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18.07.2010


Wounds heal more quickly with arginine

They've just removed the gyno from your pecs in hospital. Or you've been stupid enough to break in to the undersigned's house. Or you ripped your leg open doing a sliding tackle. Whatever, you've got an ugly wound and you want it to heal as quickly as possible. Taking L-arginine supplements may help, according to a review article by Adrian Balbur of the Sinai Hospital, Baltimore, published in the Journal of Nutrition. An increased intake of this amino acid speeds up wound healing.

Balbur is one of a group of researchers who have been researching for years whether arginine, and its metabolite ornithine, speed up wound recovery. The researchers are interested in the stimulatory effect that these amino acids have on the formation of collagen, the substance the body uses to knit wounds together.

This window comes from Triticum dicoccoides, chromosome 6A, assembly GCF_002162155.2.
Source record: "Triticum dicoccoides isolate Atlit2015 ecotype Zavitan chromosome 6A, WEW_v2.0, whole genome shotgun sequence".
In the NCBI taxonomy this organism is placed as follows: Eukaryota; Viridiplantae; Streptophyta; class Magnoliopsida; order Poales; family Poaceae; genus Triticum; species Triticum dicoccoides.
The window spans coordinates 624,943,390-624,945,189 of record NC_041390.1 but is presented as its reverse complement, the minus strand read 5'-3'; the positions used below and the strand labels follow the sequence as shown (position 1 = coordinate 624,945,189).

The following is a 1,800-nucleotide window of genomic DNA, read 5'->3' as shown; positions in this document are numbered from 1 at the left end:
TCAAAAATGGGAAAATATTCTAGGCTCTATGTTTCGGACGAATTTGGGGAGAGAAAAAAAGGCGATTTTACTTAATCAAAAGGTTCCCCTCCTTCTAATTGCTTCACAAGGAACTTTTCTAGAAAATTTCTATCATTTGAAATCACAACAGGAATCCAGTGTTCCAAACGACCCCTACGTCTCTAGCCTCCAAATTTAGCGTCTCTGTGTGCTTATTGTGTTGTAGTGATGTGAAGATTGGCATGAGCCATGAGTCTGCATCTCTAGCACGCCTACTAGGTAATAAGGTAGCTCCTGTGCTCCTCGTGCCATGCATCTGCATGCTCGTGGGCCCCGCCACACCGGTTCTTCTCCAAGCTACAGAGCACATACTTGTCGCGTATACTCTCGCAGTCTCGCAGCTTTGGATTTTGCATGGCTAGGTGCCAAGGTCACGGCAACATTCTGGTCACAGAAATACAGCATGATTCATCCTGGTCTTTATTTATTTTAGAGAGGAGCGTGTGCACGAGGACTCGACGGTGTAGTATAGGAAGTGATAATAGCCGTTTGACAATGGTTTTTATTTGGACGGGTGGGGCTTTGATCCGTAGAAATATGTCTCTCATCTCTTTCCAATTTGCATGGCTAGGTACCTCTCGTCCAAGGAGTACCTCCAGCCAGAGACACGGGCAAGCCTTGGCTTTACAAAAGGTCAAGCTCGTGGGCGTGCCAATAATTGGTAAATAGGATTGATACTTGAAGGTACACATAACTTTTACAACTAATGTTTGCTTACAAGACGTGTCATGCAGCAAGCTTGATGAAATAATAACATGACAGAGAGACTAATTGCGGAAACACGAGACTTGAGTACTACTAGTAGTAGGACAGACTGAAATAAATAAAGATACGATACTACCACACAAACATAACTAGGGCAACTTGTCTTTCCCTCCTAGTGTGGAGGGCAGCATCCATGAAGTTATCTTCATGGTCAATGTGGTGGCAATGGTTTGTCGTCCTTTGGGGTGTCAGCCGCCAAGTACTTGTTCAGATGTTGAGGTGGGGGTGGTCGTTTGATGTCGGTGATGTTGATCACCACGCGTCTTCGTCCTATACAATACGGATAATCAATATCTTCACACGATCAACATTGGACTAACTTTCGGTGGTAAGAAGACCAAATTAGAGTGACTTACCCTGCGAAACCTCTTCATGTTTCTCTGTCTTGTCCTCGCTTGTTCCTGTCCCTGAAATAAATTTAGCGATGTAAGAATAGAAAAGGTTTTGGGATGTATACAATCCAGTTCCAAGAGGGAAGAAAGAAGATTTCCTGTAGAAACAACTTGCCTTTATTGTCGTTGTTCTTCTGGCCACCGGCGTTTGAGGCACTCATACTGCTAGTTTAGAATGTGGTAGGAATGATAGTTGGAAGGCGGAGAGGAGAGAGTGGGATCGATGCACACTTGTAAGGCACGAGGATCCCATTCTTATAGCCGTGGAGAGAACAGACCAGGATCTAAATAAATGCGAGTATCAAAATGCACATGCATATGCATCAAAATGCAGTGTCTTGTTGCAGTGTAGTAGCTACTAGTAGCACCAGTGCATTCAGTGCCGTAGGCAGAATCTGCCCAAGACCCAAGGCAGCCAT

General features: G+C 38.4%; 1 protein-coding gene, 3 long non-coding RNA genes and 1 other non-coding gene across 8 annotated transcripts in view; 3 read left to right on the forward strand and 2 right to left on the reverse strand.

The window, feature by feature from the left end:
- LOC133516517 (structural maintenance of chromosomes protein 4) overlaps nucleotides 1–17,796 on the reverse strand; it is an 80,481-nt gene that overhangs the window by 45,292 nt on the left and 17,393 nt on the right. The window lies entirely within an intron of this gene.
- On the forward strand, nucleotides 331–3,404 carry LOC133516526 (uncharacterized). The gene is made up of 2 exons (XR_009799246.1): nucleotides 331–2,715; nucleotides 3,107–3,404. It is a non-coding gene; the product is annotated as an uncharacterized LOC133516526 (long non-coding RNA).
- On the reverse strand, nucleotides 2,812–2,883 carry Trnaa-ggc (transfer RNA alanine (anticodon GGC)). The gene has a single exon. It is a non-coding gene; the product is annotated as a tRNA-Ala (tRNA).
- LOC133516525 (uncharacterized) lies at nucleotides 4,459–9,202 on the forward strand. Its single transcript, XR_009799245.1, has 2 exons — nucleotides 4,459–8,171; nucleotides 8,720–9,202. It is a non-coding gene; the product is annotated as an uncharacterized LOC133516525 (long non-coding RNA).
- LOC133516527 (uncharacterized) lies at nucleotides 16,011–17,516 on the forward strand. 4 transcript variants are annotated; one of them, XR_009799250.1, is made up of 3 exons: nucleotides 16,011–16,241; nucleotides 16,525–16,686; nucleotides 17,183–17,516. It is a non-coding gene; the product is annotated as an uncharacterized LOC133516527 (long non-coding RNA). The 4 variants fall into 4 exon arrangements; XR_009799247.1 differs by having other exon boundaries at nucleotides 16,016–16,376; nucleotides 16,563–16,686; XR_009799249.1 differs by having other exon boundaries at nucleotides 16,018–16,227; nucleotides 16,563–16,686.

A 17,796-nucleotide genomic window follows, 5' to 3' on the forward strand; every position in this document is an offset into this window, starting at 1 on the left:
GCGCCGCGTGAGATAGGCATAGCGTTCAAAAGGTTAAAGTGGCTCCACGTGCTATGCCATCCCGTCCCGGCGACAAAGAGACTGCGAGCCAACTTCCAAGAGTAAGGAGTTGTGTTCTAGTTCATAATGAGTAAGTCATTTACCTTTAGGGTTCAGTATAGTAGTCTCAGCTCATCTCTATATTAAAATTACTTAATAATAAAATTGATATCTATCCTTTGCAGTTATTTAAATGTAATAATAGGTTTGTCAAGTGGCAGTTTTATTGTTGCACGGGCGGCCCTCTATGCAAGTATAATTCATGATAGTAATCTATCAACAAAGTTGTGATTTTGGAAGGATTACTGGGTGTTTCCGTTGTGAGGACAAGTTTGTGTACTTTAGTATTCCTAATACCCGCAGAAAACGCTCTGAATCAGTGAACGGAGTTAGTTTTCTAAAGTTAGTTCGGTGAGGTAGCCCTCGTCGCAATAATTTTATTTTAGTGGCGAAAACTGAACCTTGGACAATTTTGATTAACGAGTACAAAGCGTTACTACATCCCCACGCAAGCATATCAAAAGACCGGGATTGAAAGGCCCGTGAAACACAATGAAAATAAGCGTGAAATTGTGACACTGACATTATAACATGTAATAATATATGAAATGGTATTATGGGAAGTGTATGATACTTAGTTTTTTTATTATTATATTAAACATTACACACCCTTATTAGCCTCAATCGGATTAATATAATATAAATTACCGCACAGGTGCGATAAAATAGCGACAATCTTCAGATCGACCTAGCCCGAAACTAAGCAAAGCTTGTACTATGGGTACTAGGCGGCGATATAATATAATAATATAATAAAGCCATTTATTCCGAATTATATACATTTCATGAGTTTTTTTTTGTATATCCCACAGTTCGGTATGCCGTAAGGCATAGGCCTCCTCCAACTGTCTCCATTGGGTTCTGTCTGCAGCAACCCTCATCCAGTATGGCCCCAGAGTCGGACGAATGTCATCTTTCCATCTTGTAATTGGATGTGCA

Wounds heal more quickly with arginine
The main component of collagen is glycine, followed in equal amounts by proline and hydroxyproline. From analyses of wound fluid, the Americans worked out that it is the amount of proline that is the limiting factor in wound healing. Attempts to speed up wound healing by using proline supplements have not been successful, however. What does work especially in animal studies is supplementation with the proline precursor arginine. [The scheme here shows how the body converts one amino acid into another.]

The figure below shows how strongly wounds healed in mice after they received feed containing 1 percent arginine for two weeks. On the left you see the effect on normal mice, on the right on knockout mice who have been genetically modified so that they no longer make the enzyme that converts arginine into NO.


Wounds heal more quickly with arginine


Apparently arginine only works if it is converted into NO, you'd be forgiven for thinking. But when the researchers repeated the experiments with ornithine, they noticed that ornithine speeded up wound healing in the knockout mice.


Wounds heal more quickly with arginine


Arginine has different pharmacological properties than ornithine, the researchers state. On top of that, ornithine is not an NO precursor. Maybe ornithine does something with growth hormone, like doctors now know that it helps wounds to heal more quickly. Or maybe ornithine does something to the immune system. The researchers freely admit that they are speculating. When it comes to how the amino acids work, they are groping in the dark.

Source:
J Nutr. 2008 Oct; 138(10): 2021S-2024S.